Different priorities in different areas. Where should we focus on the protection of remaining primary forests, where on upgrading the protection levels and where should we prioritize restoration? From: Sabatini et al. 2020 (Diversity and Distribution) for additional information.

Clearly protecting what remains is the priority. It is way easier (and cheaper!) to maintain primary forests, rather than restoring them after they are degraded. Yet, for many European regions it is now too late. Out only option is to start restoring forests, so to make sure that they will (slowly!!) develop characteristics typical of primary forests. We could, for instance, remove non-native species, restore natural hydrological conditions, or promote the development of key structural elements, such as deadwood or veteran trees. Our estimation is that we should restore 226,236 km2 of forest, if the goal is to secure that each forest types has at least 17% of high-quality forest for biodiversity. It is about 3.9% of Europe’s land area. The good news is that 2/3 of this land is already under protection, so we do not actually need to take that much forest out of timber production.

Restoration is one of the keywords of the new decade. It is at the core of the EU ‘Biodiversity Strategy for 2030’, and it is inspiring the ‘UN Decade on Ecosystem Restoration’. Our study answers the question on where restoration should happen. We are well aware it will take decades before forests will evolve back into complex systems. And it is going to be challenging too. But it will also be tremendously beneficial. Not only because we could increase the complexity and resilience of forests in light of climate change, and therefore helping them to cope with the ongoing environmental changes. Doing so would pay off, since complex forests store higher amounts of carbon in wood and soil, compared to simplified tree farms. This is clearly beneficial, as it can help us mitigate climate change. Restored forests might also become sanctuaries for many species that simply cannot thrive in human-dominated landscapes. I am talking of a wealth of rare and endangered lichens, insects or fungi, which are increasingly recognized for being associated to primary forests. We are in the middle of a climate and biodiversity crises. Primary forests can help us on both fronts.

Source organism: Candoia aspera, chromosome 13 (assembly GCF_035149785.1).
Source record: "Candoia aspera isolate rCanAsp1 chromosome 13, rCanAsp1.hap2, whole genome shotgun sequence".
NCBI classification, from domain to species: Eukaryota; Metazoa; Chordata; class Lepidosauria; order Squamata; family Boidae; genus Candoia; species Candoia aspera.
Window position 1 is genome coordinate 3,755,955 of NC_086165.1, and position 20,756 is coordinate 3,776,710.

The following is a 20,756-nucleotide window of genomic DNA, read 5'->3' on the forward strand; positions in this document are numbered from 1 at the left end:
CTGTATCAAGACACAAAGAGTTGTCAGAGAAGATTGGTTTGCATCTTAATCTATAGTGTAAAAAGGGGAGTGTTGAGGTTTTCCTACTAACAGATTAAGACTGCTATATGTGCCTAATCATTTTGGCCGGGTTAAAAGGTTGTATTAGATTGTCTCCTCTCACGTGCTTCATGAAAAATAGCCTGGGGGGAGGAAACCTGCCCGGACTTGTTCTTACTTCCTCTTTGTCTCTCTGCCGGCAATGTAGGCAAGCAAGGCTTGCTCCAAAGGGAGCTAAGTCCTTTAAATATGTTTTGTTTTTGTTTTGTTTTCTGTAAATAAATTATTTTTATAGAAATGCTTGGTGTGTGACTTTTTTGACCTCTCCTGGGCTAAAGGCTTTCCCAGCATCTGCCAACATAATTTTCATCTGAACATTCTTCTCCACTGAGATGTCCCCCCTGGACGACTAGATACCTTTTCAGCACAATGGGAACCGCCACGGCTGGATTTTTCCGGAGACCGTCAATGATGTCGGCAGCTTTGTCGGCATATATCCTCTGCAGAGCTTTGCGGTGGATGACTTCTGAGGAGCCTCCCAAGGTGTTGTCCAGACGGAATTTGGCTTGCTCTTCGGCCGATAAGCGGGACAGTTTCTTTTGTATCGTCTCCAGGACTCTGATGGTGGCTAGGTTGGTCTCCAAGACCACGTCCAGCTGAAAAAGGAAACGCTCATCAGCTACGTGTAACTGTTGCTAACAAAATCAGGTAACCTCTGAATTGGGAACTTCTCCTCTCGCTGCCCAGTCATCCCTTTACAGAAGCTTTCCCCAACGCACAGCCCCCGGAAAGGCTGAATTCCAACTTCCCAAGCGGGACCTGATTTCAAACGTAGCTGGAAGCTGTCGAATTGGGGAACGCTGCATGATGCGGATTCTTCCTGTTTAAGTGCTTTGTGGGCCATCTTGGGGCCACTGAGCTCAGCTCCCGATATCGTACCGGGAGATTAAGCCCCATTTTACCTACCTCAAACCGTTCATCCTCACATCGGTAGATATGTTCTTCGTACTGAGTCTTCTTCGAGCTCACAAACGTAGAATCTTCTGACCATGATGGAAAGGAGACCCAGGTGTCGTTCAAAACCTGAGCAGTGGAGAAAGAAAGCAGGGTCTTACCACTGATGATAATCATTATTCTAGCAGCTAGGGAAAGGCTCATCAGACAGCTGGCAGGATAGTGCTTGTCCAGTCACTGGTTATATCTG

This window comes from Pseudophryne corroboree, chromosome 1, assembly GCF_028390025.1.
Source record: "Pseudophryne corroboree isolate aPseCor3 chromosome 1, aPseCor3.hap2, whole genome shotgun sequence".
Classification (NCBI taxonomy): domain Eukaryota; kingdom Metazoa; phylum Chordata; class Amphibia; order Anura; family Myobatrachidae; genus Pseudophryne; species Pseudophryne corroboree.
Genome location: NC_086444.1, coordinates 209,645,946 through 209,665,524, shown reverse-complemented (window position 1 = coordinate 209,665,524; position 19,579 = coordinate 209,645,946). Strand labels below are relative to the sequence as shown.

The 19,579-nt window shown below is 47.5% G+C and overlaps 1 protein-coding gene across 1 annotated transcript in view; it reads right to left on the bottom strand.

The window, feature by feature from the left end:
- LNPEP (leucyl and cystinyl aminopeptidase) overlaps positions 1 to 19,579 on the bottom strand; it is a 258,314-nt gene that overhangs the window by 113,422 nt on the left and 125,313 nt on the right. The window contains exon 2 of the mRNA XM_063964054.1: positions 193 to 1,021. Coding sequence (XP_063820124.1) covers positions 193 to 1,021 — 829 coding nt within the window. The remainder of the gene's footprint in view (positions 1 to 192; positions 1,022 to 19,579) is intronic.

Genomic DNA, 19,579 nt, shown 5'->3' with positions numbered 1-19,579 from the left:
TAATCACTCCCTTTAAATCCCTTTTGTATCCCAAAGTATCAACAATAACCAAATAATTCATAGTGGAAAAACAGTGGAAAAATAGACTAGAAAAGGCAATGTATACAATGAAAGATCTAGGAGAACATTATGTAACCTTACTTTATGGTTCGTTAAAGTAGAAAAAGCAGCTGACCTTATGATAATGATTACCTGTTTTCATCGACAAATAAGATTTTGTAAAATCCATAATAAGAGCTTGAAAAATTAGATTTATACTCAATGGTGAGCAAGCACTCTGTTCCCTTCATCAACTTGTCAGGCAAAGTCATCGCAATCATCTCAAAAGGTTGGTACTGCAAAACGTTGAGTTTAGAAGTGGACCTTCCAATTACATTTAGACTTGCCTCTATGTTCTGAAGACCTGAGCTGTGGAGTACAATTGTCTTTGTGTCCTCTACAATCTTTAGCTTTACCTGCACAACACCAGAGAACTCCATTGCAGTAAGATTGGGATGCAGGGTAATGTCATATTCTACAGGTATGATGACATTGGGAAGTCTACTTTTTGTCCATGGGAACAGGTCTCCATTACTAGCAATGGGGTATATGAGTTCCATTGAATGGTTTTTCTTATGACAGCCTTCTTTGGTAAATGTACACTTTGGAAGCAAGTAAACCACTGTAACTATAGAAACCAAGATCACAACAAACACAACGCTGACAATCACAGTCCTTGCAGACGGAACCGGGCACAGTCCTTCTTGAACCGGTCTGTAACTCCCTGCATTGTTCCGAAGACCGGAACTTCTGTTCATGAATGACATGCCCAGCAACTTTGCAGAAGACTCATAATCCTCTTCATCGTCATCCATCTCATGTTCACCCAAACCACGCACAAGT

Our work relies on data collected over decades by hundreds of foresters and field biologists from all over Europe over decades. To them go my warmest thanks.

Full reference:

Sabatini, F. M., W. S. Keeton, M. Lindner, M. Svoboda, P. J. Verkerk, J. Bauhus, H. Bruelheide, S. Burrascano, N. Debaive, I. Duarte, M. Garbarino, N. Grigoriadis, F. Lombardi, M. Mikoláš, P. Meyer, R. Motta, G. Mozgeris, L. Nunes, P. Ódor, M. Panayotov, A. Ruete, B. Simovski, J. Stillhard, J. Svensson, J. Szwagrzyk, O.-P. Tikkanen, K. Vandekerkhove, R. Volosyanchuk, T. Vrska, T. Zlatanov, and T. Kuemmerle. 2020. Protection gaps and restoration opportunities for primary forests in Europe. Diversity and Distributions. DOI: 10.1111/ddi.13158

Link to the study: